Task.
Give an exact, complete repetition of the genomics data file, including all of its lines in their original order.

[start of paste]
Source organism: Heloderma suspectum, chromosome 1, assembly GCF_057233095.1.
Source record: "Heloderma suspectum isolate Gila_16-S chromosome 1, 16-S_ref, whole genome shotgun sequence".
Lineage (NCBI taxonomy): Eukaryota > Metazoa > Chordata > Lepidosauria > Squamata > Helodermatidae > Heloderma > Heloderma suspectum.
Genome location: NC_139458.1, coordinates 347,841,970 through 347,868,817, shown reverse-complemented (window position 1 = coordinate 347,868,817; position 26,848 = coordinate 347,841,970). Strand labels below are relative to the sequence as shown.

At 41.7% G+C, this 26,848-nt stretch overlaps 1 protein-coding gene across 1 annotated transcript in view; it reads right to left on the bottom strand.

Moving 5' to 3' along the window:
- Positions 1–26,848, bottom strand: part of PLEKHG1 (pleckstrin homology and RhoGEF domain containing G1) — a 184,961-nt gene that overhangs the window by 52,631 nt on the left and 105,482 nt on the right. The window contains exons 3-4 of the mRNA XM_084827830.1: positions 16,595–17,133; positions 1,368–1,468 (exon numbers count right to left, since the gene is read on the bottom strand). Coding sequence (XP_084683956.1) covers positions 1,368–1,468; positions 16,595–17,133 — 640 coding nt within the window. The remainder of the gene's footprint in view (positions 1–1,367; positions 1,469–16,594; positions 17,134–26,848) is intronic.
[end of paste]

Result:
Source organism: Heloderma suspectum, chromosome 1, assembly GCF_057233095.1.
Source record: "Heloderma suspectum isolate Gila_16-S chromosome 1, 16-S_ref, whole genome shotgun sequence".
Lineage (NCBI taxonomy): Eukaryota > Metazoa > Chordata > Lepidosauria > Squamata > Helodermatidae > Heloderma > Heloderma suspectum.
Genome location: NC_139458.1, coordinates 347,841,970 through 347,868,817, shown reverse-complemented (window position 1 = coordinate 347,868,817; position 26,848 = coordinate 347,841,970). Strand labels below are relative to the sequence as shown.

At 41.7% G+C, this 26,848-nt stretch overlaps 1 protein-coding gene across 1 annotated transcript in view; it reads right to left on the bottom strand.

Moving 5' to 3' along the window:
- Positions 1–26,848, bottom strand: part of PLEKHG1 (pleckstrin homology and RhoGEF domain containing G1) — a 184,961-nt gene that overhangs the window by 52,631 nt on the left and 105,482 nt on the right. The window contains exons 3-4 of the mRNA XM_084827830.1: positions 16,595–17,133; positions 1,368–1,468 (exon numbers count right to left, since the gene is read on the bottom strand). Coding sequence (XP_084683956.1) covers positions 1,368–1,468; positions 16,595–17,133 — 640 coding nt within the window. The remainder of the gene's footprint in view (positions 1–1,367; positions 1,469–16,594; positions 17,134–26,848) is intronic.